Are there other ways of preparing the mind in Japan besides yoga and meditation?
My recommendation is the pilgrimage to power spots.
The phrase “power spot” is, of course, a compound of two English words, but many Japanese mistakenly believe it to be an English phrase. However, considering the average Japanese ability to use English, “power spot” is probably by far the most common expression.
Power spots in other countries include Sedona in the United States, Ayers Rock in Australia, and Stonehenge in the United Kingdom.
Many places in Japan called “power spots” are places where shrines are located. Some people believe that these places can give special powers to visitors or purify them.
Shintoism is the belief in indigenous deities called kami, centering on shrines.
In the distant past, our ancestors lived in close relationship with nature through farming and fishing. In addition, two-thirds of Japan is covered with forests and mountains, and the country is surrounded by the sea on all sides, so it has been exposed to the fury of nature, including earthquakes, fires, and typhoons.
People perceived the workings of kami in such natural phenomena. In addition, natural objects such as mountains, rocks, trees, waterfalls, and lakes were worshipped as dwelling places of kami, and shrines have been constructed as buildings where these kami resided.
Kami were worshipped as deities not only those who govern natural objects and phenomena, food, clothing, shelter, and livelihood, but also the spirits of great men who had served our nation and hometowns, and the spirits of ancestors who looked after the future of their descendants.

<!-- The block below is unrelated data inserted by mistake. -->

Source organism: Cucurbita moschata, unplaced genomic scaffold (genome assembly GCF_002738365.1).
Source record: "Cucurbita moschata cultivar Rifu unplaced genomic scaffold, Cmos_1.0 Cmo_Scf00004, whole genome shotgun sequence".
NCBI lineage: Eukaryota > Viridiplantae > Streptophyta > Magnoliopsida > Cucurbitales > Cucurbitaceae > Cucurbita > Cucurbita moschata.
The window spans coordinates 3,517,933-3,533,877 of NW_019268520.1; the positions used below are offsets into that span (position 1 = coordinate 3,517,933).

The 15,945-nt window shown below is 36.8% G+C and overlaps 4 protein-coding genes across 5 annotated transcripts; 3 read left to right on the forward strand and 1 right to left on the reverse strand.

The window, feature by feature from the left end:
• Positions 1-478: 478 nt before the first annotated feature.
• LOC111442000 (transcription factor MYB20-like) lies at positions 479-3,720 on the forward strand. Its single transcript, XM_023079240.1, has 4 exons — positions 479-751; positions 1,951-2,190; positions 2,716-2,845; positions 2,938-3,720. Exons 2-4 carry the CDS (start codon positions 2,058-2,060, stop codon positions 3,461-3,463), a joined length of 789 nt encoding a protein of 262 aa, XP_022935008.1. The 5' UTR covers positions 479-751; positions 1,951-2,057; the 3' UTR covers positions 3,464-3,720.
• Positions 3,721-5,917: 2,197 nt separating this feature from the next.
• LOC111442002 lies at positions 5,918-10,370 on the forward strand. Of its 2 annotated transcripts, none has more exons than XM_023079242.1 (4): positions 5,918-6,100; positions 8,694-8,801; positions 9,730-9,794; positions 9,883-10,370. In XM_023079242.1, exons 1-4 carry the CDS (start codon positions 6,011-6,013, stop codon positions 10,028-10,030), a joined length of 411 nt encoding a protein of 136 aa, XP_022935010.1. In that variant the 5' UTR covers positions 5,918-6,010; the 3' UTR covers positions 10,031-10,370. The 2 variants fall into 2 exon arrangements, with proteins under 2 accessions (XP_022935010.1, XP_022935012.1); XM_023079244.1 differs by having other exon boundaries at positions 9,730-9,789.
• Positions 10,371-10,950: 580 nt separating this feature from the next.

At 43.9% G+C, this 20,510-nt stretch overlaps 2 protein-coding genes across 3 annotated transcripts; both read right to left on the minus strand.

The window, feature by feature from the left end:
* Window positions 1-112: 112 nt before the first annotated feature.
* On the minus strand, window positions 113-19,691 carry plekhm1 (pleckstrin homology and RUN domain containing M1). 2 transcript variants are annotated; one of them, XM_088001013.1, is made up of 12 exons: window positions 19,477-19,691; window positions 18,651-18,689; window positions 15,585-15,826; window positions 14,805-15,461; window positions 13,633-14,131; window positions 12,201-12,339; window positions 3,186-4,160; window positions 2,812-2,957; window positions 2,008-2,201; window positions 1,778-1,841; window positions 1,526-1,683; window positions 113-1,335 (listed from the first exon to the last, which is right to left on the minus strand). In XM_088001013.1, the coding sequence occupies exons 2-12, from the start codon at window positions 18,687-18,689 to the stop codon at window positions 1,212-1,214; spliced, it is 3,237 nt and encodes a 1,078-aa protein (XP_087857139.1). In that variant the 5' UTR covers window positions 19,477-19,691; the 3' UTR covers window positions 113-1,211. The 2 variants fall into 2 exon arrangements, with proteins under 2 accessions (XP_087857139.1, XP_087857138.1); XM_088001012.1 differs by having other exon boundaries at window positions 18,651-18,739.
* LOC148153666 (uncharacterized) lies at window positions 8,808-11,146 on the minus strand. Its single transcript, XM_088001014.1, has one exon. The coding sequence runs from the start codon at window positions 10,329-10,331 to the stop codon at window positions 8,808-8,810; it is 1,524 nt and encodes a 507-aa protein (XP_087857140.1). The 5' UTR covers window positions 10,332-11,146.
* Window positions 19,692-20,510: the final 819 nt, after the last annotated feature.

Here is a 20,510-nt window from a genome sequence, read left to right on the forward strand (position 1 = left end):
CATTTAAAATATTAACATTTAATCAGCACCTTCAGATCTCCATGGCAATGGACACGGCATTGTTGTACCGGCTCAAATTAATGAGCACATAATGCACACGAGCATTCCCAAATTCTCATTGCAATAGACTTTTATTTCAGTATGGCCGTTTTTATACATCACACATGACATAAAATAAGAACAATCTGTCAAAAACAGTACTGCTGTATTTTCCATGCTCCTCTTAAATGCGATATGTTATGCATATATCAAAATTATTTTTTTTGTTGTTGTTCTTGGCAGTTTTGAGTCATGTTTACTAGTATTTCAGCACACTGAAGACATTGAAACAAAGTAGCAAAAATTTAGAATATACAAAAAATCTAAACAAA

The former is represented by Ise Jingu, the shrine of the highest rank, which enshrines the great sun goddess Amaterasu, while the latter is represented by Nikko Toshogu, a World Heritage site that is dedicated to Ieyasu Tokugawa, the first shogun of the Edo shogunate, and Yasukuni Shrine, which honors war dead, including brave pilots of the Kamikaze Suicide Attack Squadron.
There are 8,000,000 Shinto deities, but this is not a strict count; it is said that there are countless deities throughout Japan.
I believe that the low crime rate in Japan, despite the lack of religious beliefs compared to other countries, may be due in part to education, but also to the subconscious feeling of being watched over by the kami that accompany our daily lives.
In my case, I visit local power spots several times a year with the aim of getting rid of my stressful, city-weary daily life. Although shrines exist in big cities like Tokyo, Osaka, and Kyoto, I would recommend power spots with beautiful nature, especially for repeat visitors to Japan.